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J Affect Disord. 1998 Mar;48(2-3):91-104.

Clozapine in bipolar disorder: treatment implications for other atypical antipsychotics.

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National Institute of Mental Health, Biological Psychiatry Branch, Bethesda, MD, USA.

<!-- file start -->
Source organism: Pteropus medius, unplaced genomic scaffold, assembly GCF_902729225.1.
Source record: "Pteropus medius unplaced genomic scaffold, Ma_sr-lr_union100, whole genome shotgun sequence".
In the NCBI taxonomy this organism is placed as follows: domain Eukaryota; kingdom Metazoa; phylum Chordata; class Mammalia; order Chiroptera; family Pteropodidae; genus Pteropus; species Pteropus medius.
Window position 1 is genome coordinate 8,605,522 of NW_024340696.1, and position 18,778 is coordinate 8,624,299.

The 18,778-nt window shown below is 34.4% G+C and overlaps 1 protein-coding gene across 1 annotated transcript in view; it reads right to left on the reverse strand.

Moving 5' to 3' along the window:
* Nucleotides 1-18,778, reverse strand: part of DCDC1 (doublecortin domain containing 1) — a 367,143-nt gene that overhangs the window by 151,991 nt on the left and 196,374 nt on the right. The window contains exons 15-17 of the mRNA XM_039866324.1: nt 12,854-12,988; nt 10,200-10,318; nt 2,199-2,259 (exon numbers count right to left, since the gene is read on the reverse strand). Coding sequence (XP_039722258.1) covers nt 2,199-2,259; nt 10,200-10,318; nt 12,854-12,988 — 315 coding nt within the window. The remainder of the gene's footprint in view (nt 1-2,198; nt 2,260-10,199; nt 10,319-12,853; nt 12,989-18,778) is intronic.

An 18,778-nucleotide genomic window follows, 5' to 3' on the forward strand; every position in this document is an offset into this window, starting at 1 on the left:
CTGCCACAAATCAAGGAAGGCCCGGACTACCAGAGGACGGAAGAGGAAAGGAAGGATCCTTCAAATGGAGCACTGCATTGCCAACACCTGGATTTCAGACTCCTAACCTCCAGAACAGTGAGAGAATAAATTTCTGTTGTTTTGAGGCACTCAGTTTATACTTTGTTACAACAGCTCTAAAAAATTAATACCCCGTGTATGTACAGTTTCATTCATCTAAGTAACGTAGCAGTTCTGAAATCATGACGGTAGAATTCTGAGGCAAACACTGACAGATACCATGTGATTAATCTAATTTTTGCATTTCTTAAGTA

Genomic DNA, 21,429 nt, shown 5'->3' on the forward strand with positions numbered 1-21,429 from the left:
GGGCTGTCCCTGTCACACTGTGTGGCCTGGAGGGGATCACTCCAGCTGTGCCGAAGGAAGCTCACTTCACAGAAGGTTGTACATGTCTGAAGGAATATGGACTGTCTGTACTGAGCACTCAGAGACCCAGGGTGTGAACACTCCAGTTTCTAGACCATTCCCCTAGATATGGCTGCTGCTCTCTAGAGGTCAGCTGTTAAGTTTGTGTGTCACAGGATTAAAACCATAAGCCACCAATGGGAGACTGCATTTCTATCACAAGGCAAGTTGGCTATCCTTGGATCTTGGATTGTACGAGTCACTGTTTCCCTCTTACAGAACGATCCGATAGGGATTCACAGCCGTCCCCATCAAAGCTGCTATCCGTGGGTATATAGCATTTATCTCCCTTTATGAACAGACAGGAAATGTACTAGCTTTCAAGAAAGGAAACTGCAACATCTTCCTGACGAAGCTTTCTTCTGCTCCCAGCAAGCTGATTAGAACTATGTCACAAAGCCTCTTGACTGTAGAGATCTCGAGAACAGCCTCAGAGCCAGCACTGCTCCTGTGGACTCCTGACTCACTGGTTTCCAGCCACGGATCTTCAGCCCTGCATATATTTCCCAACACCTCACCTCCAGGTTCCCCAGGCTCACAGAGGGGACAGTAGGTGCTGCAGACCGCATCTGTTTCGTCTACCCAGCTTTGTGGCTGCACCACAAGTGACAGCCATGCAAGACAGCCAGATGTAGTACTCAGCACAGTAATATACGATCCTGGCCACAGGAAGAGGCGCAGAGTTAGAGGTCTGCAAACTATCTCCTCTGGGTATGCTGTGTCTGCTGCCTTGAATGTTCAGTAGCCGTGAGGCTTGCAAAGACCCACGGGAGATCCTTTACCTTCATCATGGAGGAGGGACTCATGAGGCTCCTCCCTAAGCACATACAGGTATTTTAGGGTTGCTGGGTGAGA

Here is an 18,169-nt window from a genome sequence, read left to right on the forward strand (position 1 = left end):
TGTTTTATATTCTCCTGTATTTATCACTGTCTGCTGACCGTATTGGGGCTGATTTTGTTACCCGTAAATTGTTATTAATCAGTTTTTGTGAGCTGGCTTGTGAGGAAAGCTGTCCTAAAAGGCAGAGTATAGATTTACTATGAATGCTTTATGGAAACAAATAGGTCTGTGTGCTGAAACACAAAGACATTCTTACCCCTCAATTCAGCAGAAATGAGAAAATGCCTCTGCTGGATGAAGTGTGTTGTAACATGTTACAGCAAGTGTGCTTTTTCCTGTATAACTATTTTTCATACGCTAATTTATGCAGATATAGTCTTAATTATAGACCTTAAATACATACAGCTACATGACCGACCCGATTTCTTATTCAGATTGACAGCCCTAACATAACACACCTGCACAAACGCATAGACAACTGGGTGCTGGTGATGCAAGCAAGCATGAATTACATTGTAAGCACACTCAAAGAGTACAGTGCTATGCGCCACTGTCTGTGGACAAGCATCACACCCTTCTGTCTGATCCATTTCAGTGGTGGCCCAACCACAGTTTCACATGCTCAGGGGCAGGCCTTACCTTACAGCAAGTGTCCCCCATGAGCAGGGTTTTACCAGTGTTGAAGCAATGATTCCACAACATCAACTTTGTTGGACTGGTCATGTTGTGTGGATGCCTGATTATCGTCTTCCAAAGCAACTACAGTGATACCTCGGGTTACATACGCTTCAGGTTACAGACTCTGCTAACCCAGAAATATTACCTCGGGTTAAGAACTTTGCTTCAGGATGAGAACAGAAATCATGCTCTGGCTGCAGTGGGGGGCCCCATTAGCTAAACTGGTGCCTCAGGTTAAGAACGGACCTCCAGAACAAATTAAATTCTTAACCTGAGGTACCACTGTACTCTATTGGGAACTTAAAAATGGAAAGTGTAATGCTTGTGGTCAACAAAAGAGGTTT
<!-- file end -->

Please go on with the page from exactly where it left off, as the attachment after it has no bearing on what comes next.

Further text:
Traditional neuroleptics are often utilized clinically for the management of bipolar disorder. Although effective as antimanic agents, their mood stabilizing properties are less clear. Additionally, their acute clinical side effect profile and long term risk of tardive dyskinesia, particularly in mood disorder patients, portend significant liability. This review focuses on the use of atypical antipsychotics in the treatment of bipolar disorder focusing on clozapine as the prototypical agent. Although, preclinical research and clinical experience suggest that the atypical antipsychotics are distinctly different from typical antipsychotics, they themselves are heterogeneous in profiles of neuropharmacology, clinical efficacy, and tolerability. The early clinical experience of clozapine as a potential mood stabilizer suggests greater antimanic than antidepressant properties. Conversely, very preliminary clinical experience with risperidone suggests greater antidepressant than antimanic properties and some liability for triggering or exacerbating mania. Olanzapine and sertindole are under investigation in psychotic mood disorders. The foregoing agents and future drugs with atypical neuroleptic properties should come to play an increasingly important role, compared to the older classical neuroleptics, in the acute and long term management of bipolar disorder.

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